E-News Media

Oct. 21, 2009
Airport e-newsletters: a comparative analysis

Always striving to better connect with customers, many airports are employing the use of electronic newsletters to keep passengers informed about airport service enhancements and airport-related issues. While newsletter formats can vary greatly, certain features have become almost universal while others are still proving their value. AIRPORT BUSINESS takes a look through its collection of airport e-newsletters in an effort to identify which is easiest to navigate through, which features are most effective, and how newsletters are driving similar e-media efforts.

Airport e-newsletters come in a variety of shapes and sizes and can benefit any airport community, both small and large. While the e-newsletters typically focus on reaching the more frequent flying business traveler, most newsletters house a wealth of information that can be of value to anyone who utilizes the airport’s services. Ultimately, airport e-newsletters give airports the opportunity to share with customers and its community information about airport-related events and news from the perspective of the airport itself.

For example, the Hartsfield-Jackson News (HJN), a monthly e-newsletter from Hartsfield-Jackson Atlanta International Airport (ATL), features a myriad of airport service updates as well as links to online services found at the airport’s website. ATL has been publishing its e-newsletter for several years, and has added many features along the way.

With regards to copy, ATL’s newsletters include a feature article, a series of smaller standard news articles, and several briefs; all of which highlight airport development projects, utilization of new technologies, passenger and parking information, and upcoming events. The standard news articles are divided into four categories: business info, community, passenger info, and customer. Placing the stories into specific audience categories makes for easier page navigation as readers can simply pick out news that interests them most.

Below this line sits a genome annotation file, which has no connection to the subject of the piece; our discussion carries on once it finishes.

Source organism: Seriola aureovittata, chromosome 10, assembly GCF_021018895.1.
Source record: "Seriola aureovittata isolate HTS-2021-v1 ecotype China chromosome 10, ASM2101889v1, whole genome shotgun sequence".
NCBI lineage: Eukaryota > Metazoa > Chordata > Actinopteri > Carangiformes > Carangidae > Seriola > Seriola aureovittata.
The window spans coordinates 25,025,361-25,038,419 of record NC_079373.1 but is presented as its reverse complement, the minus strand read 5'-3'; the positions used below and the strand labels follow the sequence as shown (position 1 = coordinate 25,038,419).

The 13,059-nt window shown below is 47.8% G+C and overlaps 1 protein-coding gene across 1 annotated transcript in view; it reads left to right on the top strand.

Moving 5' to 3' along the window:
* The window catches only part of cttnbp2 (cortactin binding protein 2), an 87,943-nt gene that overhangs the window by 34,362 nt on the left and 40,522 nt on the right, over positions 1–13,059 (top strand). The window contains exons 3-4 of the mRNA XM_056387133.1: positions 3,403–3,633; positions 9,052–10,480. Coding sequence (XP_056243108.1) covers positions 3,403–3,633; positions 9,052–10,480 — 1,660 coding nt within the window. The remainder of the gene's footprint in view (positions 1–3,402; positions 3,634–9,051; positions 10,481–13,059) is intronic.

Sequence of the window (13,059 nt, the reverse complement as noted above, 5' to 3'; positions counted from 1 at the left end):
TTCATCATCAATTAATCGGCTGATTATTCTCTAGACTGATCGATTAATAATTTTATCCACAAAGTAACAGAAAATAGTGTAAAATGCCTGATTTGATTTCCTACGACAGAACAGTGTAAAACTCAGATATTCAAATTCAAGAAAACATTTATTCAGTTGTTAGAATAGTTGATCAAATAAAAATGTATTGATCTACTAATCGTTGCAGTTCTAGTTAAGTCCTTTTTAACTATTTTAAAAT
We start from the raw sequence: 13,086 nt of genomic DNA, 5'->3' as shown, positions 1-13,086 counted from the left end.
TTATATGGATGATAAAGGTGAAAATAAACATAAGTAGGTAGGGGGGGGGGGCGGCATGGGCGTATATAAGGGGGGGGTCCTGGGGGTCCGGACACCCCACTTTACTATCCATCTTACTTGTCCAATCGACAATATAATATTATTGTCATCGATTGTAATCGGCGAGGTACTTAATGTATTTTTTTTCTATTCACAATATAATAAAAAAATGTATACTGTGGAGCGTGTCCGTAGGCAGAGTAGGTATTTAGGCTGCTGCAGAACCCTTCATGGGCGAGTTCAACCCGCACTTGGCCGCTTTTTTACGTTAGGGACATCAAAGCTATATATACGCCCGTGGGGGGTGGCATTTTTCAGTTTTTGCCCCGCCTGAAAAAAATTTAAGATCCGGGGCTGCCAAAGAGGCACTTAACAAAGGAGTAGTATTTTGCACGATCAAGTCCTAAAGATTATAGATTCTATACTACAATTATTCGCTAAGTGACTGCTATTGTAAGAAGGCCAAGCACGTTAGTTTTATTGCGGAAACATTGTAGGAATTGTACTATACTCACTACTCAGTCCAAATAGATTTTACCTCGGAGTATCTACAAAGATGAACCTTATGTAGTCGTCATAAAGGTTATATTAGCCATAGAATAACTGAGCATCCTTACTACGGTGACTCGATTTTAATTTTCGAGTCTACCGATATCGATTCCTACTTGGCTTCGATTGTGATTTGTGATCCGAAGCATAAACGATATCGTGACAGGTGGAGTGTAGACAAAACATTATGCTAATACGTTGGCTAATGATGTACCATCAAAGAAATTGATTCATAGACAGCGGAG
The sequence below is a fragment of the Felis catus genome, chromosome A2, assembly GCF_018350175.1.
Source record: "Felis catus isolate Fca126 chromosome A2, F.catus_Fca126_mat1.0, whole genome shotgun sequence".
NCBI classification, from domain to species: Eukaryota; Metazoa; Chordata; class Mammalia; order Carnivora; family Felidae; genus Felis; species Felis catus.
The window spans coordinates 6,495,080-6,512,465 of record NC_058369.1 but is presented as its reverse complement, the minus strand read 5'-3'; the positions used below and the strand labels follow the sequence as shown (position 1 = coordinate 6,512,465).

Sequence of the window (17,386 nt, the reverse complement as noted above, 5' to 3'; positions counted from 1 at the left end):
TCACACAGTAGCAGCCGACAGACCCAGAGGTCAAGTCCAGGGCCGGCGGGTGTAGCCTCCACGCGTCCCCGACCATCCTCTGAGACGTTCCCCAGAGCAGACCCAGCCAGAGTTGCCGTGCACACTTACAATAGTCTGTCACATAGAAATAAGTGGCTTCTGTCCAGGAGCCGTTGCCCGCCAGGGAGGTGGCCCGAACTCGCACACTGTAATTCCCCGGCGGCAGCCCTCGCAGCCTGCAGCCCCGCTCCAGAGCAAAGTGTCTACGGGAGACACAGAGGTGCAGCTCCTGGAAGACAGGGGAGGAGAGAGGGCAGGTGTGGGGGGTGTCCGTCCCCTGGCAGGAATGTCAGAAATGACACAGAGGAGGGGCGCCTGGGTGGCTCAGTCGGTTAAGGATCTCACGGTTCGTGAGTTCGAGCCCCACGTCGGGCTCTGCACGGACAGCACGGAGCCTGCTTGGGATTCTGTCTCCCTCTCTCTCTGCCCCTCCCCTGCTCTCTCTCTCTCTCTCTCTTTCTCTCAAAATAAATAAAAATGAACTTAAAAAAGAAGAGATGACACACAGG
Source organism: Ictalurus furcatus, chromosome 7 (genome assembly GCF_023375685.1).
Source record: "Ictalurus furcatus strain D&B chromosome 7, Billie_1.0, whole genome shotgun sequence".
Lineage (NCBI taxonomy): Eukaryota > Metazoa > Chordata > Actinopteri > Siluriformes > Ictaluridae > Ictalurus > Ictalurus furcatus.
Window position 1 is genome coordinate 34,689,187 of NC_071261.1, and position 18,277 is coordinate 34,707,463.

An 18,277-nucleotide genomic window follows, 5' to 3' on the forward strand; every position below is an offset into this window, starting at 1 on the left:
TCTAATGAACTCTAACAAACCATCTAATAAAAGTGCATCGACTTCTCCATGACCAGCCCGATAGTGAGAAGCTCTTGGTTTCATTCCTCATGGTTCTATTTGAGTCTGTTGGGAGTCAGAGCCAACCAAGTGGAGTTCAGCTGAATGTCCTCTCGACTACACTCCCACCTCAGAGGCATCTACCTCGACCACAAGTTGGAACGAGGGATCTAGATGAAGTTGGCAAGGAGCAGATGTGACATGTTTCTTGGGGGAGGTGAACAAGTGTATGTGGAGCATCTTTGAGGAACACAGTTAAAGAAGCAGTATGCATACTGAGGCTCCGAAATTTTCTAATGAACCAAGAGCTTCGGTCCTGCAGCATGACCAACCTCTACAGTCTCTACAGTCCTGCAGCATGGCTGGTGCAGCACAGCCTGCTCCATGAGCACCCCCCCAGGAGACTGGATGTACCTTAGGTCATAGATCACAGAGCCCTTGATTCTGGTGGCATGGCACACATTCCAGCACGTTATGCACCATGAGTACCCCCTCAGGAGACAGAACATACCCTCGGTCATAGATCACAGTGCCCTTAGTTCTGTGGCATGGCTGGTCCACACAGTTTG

Additional features found in ATL’s newsletter include critical web links that inform users of flight status, airport parking lot status, security line tracking, and airport travel tips. Adding these features to a newsletter is as simple as adding a web link; and is a great way to drive airport services that customers may not be very familiar with, ultimately enhancing the overall customer experience.

Richmond International Airport’s monthly e-newsletter, e-news On Time, is attractive in its sleek and easy to read format. It opens with a brief outline of the publication’s content followed by a comprehensive summary of the flights offered by each of the airport’s scheduled carriers, as well as each flight’s sample sale fare. Included along with the airline fare and flight information are web links to information about each carrier’s individual customer travel credit program, allowing travelers to easily register for travel promotions and fare sales.

Apart from Richmond’s e-news On Time editorial content, which is written to be concise and to-the-point, the newsletter is also utilized as a vehicle to encourage users to participate in the airport’s additional e-media efforts. Links are available in the newsletter which allow users to connect with the airport by way of its Twitter service. Through Twitter, airport customers can receive up-to-the-minute airport news bytes via the Internet or a mobile phone device.

Harrisburg International Airport’s HIA E-News goes a step further in promoting it’s social media efforts by including links to the airport’s facebook and YouTube websites. By driving web traffic to airport social media sites, airports can stay connected with customers in a non-invasive manner while also learning more about them, and the services they expect.

[For more on airport social media efforts, see “Optimizing Communication”, July 2009 AIRPORT BUSINESS (“Inside the Industry”).]